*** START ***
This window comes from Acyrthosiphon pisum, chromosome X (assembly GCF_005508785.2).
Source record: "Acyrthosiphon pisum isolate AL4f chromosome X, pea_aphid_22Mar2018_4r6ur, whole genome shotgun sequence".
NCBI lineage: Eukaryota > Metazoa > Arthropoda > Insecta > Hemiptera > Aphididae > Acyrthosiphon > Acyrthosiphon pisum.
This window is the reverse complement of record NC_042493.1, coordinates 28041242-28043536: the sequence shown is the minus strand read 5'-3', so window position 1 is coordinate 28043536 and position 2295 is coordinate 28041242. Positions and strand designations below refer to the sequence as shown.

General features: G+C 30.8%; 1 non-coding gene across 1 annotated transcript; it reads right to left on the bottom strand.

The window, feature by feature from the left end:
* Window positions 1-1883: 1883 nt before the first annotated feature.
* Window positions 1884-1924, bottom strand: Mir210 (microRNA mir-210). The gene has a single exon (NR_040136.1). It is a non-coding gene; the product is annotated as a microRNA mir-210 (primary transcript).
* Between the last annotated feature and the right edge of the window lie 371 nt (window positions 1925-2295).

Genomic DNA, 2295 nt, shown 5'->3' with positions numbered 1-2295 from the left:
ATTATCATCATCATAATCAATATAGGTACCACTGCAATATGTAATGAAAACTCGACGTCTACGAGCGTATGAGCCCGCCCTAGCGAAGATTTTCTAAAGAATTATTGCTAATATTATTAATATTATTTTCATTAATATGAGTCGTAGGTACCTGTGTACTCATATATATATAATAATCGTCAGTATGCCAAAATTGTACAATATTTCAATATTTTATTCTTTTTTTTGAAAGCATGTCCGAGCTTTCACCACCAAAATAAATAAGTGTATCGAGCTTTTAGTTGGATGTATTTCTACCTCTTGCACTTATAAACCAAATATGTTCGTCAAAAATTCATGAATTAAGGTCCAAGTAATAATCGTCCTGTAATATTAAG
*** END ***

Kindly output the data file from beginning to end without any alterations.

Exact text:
This window comes from Acyrthosiphon pisum, chromosome X (assembly GCF_005508785.2).
Source record: "Acyrthosiphon pisum isolate AL4f chromosome X, pea_aphid_22Mar2018_4r6ur, whole genome shotgun sequence".
NCBI lineage: Eukaryota > Metazoa > Arthropoda > Insecta > Hemiptera > Aphididae > Acyrthosiphon > Acyrthosiphon pisum.
This window is the reverse complement of record NC_042493.1, coordinates 28041242-28043536: the sequence shown is the minus strand read 5'-3', so window position 1 is coordinate 28043536 and position 2295 is coordinate 28041242. Positions and strand designations below refer to the sequence as shown.

General features: G+C 30.8%; 1 non-coding gene across 1 annotated transcript; it reads right to left on the bottom strand.

The window, feature by feature from the left end:
* Window positions 1-1883: 1883 nt before the first annotated feature.
* Window positions 1884-1924, bottom strand: Mir210 (microRNA mir-210). The gene has a single exon (NR_040136.1). It is a non-coding gene; the product is annotated as a microRNA mir-210 (primary transcript).
* Between the last annotated feature and the right edge of the window lie 371 nt (window positions 1925-2295).

Genomic DNA, 2295 nt, shown 5'->3' with positions numbered 1-2295 from the left:
ATTATCATCATCATAATCAATATAGGTACCACTGCAATATGTAATGAAAACTCGACGTCTACGAGCGTATGAGCCCGCCCTAGCGAAGATTTTCTAAAGAATTATTGCTAATATTATTAATATTATTTTCATTAATATGAGTCGTAGGTACCTGTGTACTCATATATATATAATAATCGTCAGTATGCCAAAATTGTACAATATTTCAATATTTTATTCTTTTTTTTGAAAGCATGTCCGAGCTTTCACCACCAAAATAAATAAGTGTATCGAGCTTTTAGTTGGATGTATTTCTACCTCTTGCACTTATAAACCAAATATGTTCGTCAAAAATTCATGAATTAAGGTCCAAGTAATAATCGTCCTGTAATATTAAG